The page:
A Note on Suicide

[Apologies in advance if this hurts my friends and family but I need to say it.]

There is a lot of discussion about suicide at the moment for obvious reasons. How it’s selfish. How people suffering from depression need to remember they are loved. Much of the latter is heartfelt and well meant. But.

I’ve struggled with depression. Struggled with suicidal thoughts. And yes, before my medication, I often thought my family would be better off without me. But now, when it happens, my main, overwhelming, sometimes only thought, if it can be called thought, is I want the pain to end. That’s all.

Perhaps that is selfish. But unless you’ve lived with a battle in your brain most of your adult life, you can’t really judge.

If someone going through chemo just wants it all to be over, you wouldn’t judge. And for many at least there is an end in sight. My depression is mild and mostly controlled, but even I sometimes can’t imagine living with it for another forty or fifty years.

So don’t judge, not even in kindness. Don’t tell people with depression to ‘think of their loved ones and how much they are needed’ because that IS selfish. How can being needed, being required to get up every day and give to others, when you are struggling just to breathe, lessen your pain?

It must be horrible to be on the outside. I’ve spoken to people who have lost family members to depression (and that’s what it is, succumbing to an illness). It’s awful. Just as losing someone suddenly to a heart attack or a brain tumour or septicaemia is awful.

And there is always the ‘what if’? I have it. I was meant to be staying with my father the weekend he died, rushed to hospital with septicaemia. What if I had been there? Would we have reacted sooner? Saved him? And that’s as valid for suicide I guess. Medical intervention might have helped. But telling a person they are loved, needed, required, precious, selfish, or anything else AT THAT POINT, I believe would be no more effective than it would to tell someone to stop having a heart attack.

I would love to end this with an answer, a right way to help sufferers of depression. I don’t have one. Except actions speak louder than words. For me, the friends that showed up and put the kettle on, watched the kids for an hour, walked the dog, those were the ones who helped me survive PND. Don’t wait for the sufferer to ask for help. Often they can’t, the darkness won’t let them. Take a risk and just show up. And above all, don’t judge.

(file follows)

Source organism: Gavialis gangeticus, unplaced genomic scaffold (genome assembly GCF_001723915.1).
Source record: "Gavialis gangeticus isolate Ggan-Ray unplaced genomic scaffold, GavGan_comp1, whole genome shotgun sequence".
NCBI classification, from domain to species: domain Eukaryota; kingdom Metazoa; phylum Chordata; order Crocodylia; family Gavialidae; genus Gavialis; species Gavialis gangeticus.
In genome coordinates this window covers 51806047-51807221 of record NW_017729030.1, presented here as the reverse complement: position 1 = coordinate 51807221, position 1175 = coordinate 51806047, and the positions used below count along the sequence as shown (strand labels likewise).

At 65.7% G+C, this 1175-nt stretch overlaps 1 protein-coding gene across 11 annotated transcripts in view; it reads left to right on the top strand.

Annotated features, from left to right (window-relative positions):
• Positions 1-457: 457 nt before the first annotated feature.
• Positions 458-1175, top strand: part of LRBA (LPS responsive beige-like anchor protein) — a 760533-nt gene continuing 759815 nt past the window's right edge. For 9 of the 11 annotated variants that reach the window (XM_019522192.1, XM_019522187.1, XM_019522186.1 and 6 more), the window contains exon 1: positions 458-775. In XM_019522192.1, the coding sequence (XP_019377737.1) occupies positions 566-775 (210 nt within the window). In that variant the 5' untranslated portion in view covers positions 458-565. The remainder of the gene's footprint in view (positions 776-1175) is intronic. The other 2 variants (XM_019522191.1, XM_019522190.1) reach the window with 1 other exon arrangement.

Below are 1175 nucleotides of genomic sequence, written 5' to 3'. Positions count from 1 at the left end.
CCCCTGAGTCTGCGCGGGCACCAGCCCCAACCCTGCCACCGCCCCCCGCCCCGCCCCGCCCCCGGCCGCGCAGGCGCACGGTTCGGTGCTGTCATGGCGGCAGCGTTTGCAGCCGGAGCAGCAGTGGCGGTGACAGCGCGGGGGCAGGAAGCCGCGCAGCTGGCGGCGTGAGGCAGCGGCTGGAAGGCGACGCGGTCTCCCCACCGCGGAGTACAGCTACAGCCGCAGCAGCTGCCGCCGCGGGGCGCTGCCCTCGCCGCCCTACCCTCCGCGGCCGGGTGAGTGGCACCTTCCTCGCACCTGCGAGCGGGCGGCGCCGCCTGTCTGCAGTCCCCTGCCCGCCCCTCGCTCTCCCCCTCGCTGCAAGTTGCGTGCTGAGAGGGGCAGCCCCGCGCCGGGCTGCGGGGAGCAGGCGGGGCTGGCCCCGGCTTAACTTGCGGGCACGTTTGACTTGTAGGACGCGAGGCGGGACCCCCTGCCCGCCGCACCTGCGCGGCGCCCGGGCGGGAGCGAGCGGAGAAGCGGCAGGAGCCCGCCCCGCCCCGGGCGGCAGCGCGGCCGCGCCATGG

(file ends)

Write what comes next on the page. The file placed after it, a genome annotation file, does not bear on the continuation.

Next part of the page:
2 thoughts on “A Note on Suicide

  1. Amen to all of that. I read an article once about a family who’d lost a kid to suicide relatively young – I think he was in his early 20s – and his surviving brother said that of course he missed him but that he understood, that his brother, ‘stayed as long as he could.’

    Perhaps it’s a factor of other non depression sufferers own lack of self esteem when they show strength and resolve in the shit! It’s usually a case of, ‘if I got through after [insert scenario here] why can’t they?’ Just as I know a couple of self-made people who think that the incredible things they’ve achieved must be easy if … well … they could do it.

    I’ve never had depression but I’ve had friends and colleagues who do. And yes, sometimes when they won’t come out, or want to be left alone it can hurt a bit, but when it does, I try to tell myself that they’re probably hurting a lot more than me.

    Loved the advice. I will remember it.

    Cheers

    MTM

  2. Thank you. We all have our own shit. I could never deal with what you have to. The world needs a bit more empathy and attempt to see the world through others’ eyes. Maybe we all need to read more books and watch less reality TV!

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